The journals of sports are full of playoff matchups with juicy storylines, especially involving the coaches. So nomadic is the profession that crosspollination of coaches with various organizations almost can’t be helped.
Maybe the most famous in NFL playoff history were the Vince Lombardi years of the Green Bay Packers in which the Brooklyn native rose to defensive coordinator with the New York Giants but perhaps hit a glass ceiling because of his Italian heritage. He did initially accept an offer from the Philadelphia Eagles in 1958 but was talked out of it by Giants owner Wellington Mara. Then the cobbled management of small-town businessmen who ran the Packers saw fit to offer Lombardi their gig in 1959 and he jumped at it.
When the Giants finally came around, it was too late; Lombardi was already meeting and beating them in both 1961 and 1962 for his first of five NFL titles.
Then, later in the decade, he was matched against his old coordinator counterpart with the Giants, meticulous Dallas Cowboys defensive mastermind Tom Landry. And again, Lombardi came out on top in narrow NFL championship wins in 1966 and 1967.
There’ve been many other such junctions since of a coach and his former home, but maybe none so tantalizing as tomorrow’s wildcard-round visit of Frank Reich’s Indianapolis Colts to Buffalo to play the scalding-hot Bills. Those of a certain age will recall that the former Cedar Crest High and Maryland quarterback was a 14-year NFL journeyman who never managed to latch on as a permanent starter with any of four clubs between 1985 and 1998.
But by far his most lengthy stay where the fans regard him as beloved was his 10 seasons in Buffalo. Longtime general manager Bill Polian called him “the greatest backup quarterback in NFL history. Which might sound like either faint praise or a backhanded compliment – unless you remember his seminal moment, a historic one in the league’s playoff annals.
In a Monday video conference, the Colts’ head coach was asked by a Buffalo reporter who prefaced with “I know it’s emotional…” what the Bills and the city have meant to him and his family.
“Oh, that’s unfair,” he joked. “That’s funny. When you said, ‘I know it’s emotional,’ I was getting ready to say, ‘No I’m taking all of the emotion out of it.’ I was getting ready to give my stock answer. And then you sucked me right in.”
Like all coaches, Reich won’t be getting sentimental on game day. When his Colts attempt to upset the hottest team in the NFL tomorrow (1:05, CBS), it’ll be all about the contest – both for Reich and Bills fans.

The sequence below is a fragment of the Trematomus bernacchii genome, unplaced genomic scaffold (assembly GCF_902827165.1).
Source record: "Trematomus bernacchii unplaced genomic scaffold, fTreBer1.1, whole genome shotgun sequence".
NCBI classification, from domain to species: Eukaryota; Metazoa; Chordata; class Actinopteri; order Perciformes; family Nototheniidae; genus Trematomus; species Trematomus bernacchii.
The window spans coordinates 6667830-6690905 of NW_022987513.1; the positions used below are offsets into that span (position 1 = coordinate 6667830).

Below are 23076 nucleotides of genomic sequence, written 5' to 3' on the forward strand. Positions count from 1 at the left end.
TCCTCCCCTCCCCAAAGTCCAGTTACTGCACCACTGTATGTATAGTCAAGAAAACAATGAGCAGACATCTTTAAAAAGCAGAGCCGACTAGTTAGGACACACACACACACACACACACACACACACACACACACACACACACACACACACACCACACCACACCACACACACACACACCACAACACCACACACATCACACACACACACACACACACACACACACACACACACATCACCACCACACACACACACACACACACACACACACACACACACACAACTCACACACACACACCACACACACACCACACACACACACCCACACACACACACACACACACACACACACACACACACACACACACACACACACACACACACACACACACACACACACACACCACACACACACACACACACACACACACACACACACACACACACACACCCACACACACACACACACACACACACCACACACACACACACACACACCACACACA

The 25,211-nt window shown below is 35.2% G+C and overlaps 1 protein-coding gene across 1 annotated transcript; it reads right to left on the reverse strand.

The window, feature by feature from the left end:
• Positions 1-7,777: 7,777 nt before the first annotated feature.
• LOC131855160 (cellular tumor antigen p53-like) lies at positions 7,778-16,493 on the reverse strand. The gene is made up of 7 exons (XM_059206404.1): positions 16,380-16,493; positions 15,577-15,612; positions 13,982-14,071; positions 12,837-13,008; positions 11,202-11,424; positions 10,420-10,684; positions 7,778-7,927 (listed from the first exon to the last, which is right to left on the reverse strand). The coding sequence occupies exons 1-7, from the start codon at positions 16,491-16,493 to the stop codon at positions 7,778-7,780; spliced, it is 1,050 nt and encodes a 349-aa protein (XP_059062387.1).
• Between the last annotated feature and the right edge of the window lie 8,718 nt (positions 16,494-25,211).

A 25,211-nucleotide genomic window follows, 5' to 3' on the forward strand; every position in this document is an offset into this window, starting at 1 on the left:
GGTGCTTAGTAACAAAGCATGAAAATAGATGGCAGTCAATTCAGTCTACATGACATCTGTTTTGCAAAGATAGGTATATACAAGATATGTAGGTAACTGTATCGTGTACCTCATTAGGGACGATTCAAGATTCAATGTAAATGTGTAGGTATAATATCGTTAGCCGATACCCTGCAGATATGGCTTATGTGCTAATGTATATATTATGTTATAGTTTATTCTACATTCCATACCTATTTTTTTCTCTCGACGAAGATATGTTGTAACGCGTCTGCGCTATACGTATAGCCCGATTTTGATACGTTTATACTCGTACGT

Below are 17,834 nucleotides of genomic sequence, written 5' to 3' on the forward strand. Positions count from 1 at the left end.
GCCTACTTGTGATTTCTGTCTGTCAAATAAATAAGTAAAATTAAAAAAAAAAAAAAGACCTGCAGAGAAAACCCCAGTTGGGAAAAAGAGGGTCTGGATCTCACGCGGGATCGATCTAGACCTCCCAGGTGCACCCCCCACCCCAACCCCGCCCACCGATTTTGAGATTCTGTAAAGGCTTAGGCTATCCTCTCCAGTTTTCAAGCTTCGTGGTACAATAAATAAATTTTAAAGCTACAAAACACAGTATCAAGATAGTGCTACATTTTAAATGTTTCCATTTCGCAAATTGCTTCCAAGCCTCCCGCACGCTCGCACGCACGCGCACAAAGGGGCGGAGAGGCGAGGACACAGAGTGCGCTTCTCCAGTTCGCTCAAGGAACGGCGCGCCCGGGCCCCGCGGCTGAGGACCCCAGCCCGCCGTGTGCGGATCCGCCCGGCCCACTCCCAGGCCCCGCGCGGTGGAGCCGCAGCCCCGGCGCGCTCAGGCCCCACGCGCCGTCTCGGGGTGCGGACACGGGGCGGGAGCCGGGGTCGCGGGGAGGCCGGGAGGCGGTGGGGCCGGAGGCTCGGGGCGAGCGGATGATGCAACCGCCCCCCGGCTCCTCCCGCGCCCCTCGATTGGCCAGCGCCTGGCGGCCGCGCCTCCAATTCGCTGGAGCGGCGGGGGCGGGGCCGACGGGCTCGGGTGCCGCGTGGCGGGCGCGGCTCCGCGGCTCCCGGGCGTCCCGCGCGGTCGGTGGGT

But there’s no getting around it: Reich is still very much a folk hero in Buffalo for leading the Bills to an unparalleled feat back on Jan. 3, 1993. Twenty-eight years and a week later, it remains the greatest comeback in NFL history, regular or postseason. The Bills trailed 35-3 in the third quarter, then stormed back with five consecutive TDs, four of them on passes by backup-QB Reich.
By the time all this happened, the Lebanon native was an entrenched 8th-year man on the roster, a trusted reserve who’d been beaten out his second year by Kelly when he emigrated from the Houston Gamblers of the disbanded USFL.
But Kelly had injured his knee in the second quarter of the final regular-season game – coincidentally against the Oilers in the Astrodome in Houston. Reich replaced him and was ineffective. He threw two picks in an ugly 27-3 loss.
When the wildcard playoff in Buffalo arrived, Kelly still couldn’t go. Reich would have to play. But he was guardedly confident. He told The Buffalo News of the first Houston game: “It took me several series to get warmed up and get a presence in the pocket. I was just rusty at that. I had trouble communicating the plays to the team and running the no-huddle was difficult.
“I’ve been in the situation before and as a team we’ve always been able to win. But then, I’ve never had to step in and throw five touchdowns for us to win. The other guys have always been able to step up and help us win.”
Reich had no idea how simultaneously prescient and ironic he was. By the third quarter, he would be asked to do almost exactly that. Actually, he only had to throw for four, but the Bills needed five.
Re-watching the game today, though the hairstyles are dated, it’s striking how up-to-date a lot of the 1992 action looks – because each team was ahead of its time in certain ways.
Houston ran the run-and-shoot offense under OC Kevin Gilbride that deployed Hall of Famer Warren Moon at quarterback. The scheme was trendy, but Moon was timeless. His mobility and poise extended plays like QBs of today, eyes always downfield looking for the chunk gain.
And Buffalo’s Marv Levy had adopted Sam Wyche’s no-huddle offense to great success.
But early on, it liked more of the same from the previous week. Moon connected with Haywood Jeffries (2), Webster Slaughter and Curtis Duncan for TD passes to put the visitors up 28-3 at halftime. And Reich looked just as befuddled as in the Astrodome.